The seventh in a series of draft chapters for a popular-style illustrated coffee-table book about how the Bible has shaped so many facets of our western lives. Feedback is welcomed.
The motto of the French Revolution, ‘Liberté, égalité, fraternité’, is inscribed on official buildings all over France today. The popular impression is that these values evolved from the Enlightenment, as enshrined in the Declaration on the Rights of Man and Citizen.
More than a decade earlier, the American Declaration of Independence (1776) declared the ‘self-evident truth’ that ‘all men are created equal’. Yet Indian philosopher Vishal Mangalwadi asks that if equality was so self-evident, why does Hindu India hold to a caste system, with the Brahmin on top and the Untouchables on the bottom of the pile? And if a materialistic evolution postulates that humans are cosmic freaks, accidents of ‘slime plus time’, where is the basis for dignity or rights?
For nearly two centuries, the Roman Catholic Church considered human rights as part of a secularist agenda due to the strong anti-Catholic sentiment of the French Revolution. Today, churches and Christian action groups still find themselves opposing secular human rights groups campaigning for causes at odds with Christian convictions: the appeal to ‘non discrimination’ to promote same-sex marriage, or to ‘individual self determination’ concerning the ‘right’ to demand euthanasia.
Yet since Vatican II, the Roman Catholic Church has defended and promoted the cause of human rights. In fact, nowadays almost all Church denominations endorse the principles of human rights: for example, in the area of democratic civil rights, religious freedom, for the abolition of modern forms of slavery, against the trade of women in the sex industry and against discrimination of migrants.
Human rights are considered to be universal because they are derived from the notion of natural law, i.e. the moral law written in the hearts and minds of humans. Yet the idea that the Enlightenment took this notion from Greek and Roman philosophers is an incomplete picture of how human rights came about.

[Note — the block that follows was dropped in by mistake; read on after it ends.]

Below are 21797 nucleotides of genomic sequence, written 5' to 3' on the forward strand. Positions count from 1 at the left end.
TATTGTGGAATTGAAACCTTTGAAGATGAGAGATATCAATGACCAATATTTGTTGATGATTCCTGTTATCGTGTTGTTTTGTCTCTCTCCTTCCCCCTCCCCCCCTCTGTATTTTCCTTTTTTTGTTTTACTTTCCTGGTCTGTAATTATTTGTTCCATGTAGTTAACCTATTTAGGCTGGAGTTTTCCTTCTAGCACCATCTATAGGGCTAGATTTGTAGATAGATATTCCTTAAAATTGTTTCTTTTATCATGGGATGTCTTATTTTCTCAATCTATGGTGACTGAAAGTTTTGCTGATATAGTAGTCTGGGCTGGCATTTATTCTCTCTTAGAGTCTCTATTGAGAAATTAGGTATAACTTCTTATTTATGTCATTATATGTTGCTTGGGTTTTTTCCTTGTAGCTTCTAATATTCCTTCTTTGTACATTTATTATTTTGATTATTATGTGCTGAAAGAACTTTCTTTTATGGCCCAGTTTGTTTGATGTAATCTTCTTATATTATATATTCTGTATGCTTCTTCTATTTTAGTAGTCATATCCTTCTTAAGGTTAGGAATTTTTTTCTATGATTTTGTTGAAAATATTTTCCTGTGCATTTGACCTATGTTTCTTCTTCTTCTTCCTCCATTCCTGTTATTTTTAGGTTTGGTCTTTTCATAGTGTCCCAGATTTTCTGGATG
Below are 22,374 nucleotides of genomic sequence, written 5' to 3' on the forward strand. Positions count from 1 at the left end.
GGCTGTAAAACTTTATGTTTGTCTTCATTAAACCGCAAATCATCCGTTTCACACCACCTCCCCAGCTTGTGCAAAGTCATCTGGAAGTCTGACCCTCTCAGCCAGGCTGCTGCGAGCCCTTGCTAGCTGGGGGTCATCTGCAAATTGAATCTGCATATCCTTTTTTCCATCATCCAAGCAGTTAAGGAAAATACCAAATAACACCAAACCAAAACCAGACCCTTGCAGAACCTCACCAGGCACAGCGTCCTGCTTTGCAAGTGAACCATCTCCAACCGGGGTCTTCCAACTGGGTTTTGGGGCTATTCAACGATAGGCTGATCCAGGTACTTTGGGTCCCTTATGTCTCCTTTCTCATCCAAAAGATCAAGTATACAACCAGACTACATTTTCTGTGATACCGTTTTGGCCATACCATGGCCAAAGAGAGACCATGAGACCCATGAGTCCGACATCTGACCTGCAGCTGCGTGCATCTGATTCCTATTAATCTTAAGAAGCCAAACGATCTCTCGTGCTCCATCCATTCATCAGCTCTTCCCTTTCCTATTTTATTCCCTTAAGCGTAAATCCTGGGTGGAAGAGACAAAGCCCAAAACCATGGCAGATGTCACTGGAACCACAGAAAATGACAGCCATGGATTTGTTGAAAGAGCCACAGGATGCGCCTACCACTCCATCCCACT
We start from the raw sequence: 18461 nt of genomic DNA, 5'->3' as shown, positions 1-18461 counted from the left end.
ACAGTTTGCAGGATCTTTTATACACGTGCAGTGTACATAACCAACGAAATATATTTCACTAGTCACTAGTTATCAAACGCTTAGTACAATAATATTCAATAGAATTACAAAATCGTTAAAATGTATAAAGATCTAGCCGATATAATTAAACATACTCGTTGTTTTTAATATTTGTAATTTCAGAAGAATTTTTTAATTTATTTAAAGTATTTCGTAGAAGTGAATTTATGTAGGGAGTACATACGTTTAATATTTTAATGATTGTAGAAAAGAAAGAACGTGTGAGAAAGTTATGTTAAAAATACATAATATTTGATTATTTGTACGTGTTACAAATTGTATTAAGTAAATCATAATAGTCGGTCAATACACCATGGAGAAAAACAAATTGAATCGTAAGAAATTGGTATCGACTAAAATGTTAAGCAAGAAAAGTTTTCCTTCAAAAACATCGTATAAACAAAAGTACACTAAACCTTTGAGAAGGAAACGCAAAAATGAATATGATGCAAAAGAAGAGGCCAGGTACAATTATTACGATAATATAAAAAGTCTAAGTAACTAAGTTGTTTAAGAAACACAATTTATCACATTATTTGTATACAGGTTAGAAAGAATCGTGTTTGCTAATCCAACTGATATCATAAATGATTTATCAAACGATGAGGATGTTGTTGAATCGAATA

For two exclusively biblical concepts provide the necessary and sufficient foundations for human rights. The first is that humans are the deliberate creation of the Divine Designer, and reflect his image in some way, as described in the opening chapter of the Bible. The other, expounded in the New Testament, is that all humans share moral equality, or as Paul put it: ‘In Christ there is neither Jew nor gentile, male nor female.’
But the seed of the Gospel had to take root in Europe before the notion of natural law and the idea of the fundamental unity of mankind could develop. Paul related the idea of natural law to the Law of Moses: ‘Gentiles do by nature what the Law requires’ (Romans 1&2). Monotheism founded the idea of humanity as a united whole, inhabited by responsible and unique individuals, all created in the image of God. That implied all were equally entitled to the same rights and freedoms. For the American founding fathers, heirs of a long Biblical heritage, this was ‘self-evident truth’–but not for those outside the sphere of biblical influence.
Long before the American and French Revolutions, others had pleaded for freedom of conscience, worship and speech with arguments inspired by the Bible, including Erasmus, William of Orange and Thomas Helwys, founder of the Baptist movement.
Christians also played a decisive role in putting human rights on the agenda after the atrocities of World War Two galvanised world opinion behind both the Universal Declaration of Human Rights and the European Convention on Human Rights. Jacques Maritain, Charles Malik, Eleanor Roosevelt (pictured above), Robert Schuman and leading figures in the World Council of Churches thus helped shaped the modern context of human rights.
Till next week,